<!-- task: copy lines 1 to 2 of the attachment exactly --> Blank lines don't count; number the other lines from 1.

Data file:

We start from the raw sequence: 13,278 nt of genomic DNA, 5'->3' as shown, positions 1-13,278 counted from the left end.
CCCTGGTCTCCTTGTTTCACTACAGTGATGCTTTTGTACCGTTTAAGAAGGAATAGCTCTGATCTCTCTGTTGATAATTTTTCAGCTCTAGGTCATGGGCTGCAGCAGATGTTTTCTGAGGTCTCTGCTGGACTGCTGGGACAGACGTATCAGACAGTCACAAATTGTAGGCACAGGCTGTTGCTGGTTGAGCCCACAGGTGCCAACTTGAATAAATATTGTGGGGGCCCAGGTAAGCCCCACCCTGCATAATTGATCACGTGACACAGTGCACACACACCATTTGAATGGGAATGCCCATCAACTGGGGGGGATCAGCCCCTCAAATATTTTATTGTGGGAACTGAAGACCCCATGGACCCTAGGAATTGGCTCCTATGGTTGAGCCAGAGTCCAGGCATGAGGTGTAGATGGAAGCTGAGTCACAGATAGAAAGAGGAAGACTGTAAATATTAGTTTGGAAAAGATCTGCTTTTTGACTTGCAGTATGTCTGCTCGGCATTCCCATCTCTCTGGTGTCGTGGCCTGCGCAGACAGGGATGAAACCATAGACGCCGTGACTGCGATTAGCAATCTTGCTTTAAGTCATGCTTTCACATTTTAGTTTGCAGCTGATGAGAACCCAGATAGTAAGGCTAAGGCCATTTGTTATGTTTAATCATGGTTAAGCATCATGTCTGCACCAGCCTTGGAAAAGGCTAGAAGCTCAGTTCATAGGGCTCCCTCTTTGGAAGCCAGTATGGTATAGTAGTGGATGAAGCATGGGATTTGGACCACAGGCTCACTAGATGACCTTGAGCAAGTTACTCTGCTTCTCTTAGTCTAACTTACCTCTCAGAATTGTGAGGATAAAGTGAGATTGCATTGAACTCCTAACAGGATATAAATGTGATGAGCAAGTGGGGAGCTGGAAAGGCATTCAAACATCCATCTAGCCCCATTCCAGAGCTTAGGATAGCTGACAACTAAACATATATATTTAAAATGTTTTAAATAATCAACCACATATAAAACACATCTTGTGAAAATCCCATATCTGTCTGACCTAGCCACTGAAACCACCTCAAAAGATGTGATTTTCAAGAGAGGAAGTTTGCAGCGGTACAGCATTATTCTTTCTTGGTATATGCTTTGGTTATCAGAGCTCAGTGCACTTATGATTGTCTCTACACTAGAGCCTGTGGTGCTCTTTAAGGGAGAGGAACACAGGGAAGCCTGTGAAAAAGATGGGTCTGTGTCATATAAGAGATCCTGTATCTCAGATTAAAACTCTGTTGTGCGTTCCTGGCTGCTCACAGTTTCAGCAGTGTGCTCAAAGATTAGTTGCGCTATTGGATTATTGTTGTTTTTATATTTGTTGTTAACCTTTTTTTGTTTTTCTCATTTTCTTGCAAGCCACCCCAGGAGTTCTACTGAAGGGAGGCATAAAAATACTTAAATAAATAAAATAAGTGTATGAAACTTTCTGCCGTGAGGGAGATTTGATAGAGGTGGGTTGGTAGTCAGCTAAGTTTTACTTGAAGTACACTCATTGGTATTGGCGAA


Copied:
We start from the raw sequence: 13,278 nt of genomic DNA, 5'->3' as shown, positions 1-13,278 counted from the left end.
CCCTGGTCTCCTTGTTTCACTACAGTGATGCTTTTGTACCGTTTAAGAAGGAATAGCTCTGATCTCTCTGTTGATAATTTTTCAGCTCTAGGTCATGGGCTGCAGCAGATGTTTTCTGAGGTCTCTGCTGGACTGCTGGGACAGACGTATCAGACAGTCACAAATTGTAGGCACAGGCTGTTGCTGGTTGAGCCCACAGGTGCCAACTTGAATAAATATTGTGGGGGCCCAGGTAAGCCCCACCCTGCATAATTGATCACGTGACACAGTGCACACACACCATTTGAATGGGAATGCCCATCAACTGGGGGGGATCAGCCCCTCAAATATTTTATTGTGGGAACTGAAGACCCCATGGACCCTAGGAATTGGCTCCTATGGTTGAGCCAGAGTCCAGGCATGAGGTGTAGATGGAAGCTGAGTCACAGATAGAAAGAGGAAGACTGTAAATATTAGTTTGGAAAAGATCTGCTTTTTGACTTGCAGTATGTCTGCTCGGCATTCCCATCTCTCTGGTGTCGTGGCCTGCGCAGACAGGGATGAAACCATAGACGCCGTGACTGCGATTAGCAATCTTGCTTTAAGTCATGCTTTCACATTTTAGTTTGCAGCTGATGAGAACCCAGATAGTAAGGCTAAGGCCATTTGTTATGTTTAATCATGGTTAAGCATCATGTCTGCACCAGCCTTGGAAAAGGCTAGAAGCTCAGTTCATAGGGCTCCCTCTTTGGAAGCCAGTATGGTATAGTAGTGGATGAAGCATGGGATTTGGACCACAGGCTCACTAGATGACCTTGAGCAAGTTACTCTGCTTCTCTTAGTCTAACTTACCTCTCAGAATTGTGAGGATAAAGTGAGATTGCATTGAACTCCTAACAGGATATAAATGTGATGAGCAAGTGGGGAGCTGGAAAGGCATTCAAACATCCATCTAGCCCCATTCCAGAGCTTAGGATAGCTGACAACTAAACATATATATTTAAAATGTTTTAAATAATCAACCACATATAAAACACATCTTGTGAAAATCCCATATCTGTCTGACCTAGCCACTGAAACCACCTCAAAAGATGTGATTTTCAAGAGAGGAAGTTTGCAGCGGTACAGCATTATTCTTTCTTGGTATATGCTTTGGTTATCAGAGCTCAGTGCACTTATGATTGTCTCTACACTAGAGCCTGTGGTGCTCTTTAAGGGAGAGGAACACAGGGAAGCCTGTGAAAAAGATGGGTCTGTGTCATATAAGAGATCCTGTATCTCAGATTAAAACTCTGTTGTGCGTTCCTGGCTGCTCACAGTTTCAGCAGTGTGCTCAAAGATTAGTTGCGCTATTGGATTATTGTTGTTTTTATATTTGTTGTTAACCTTTTTTTGTTTTTCTCATTTTCTTGCAAGCCACCCCAGGAGTTCTACTGAAGGGAGGCATAAAAATACTTAAATAAATAAAATAAGTGTATGAAACTTTCTGCCGTGAGGGAGATTTGATAGAGGTGGGTTGGTAGTCAGCTAAGTTTTACTTGAAGTACACTCATTGGTATTGGCGAA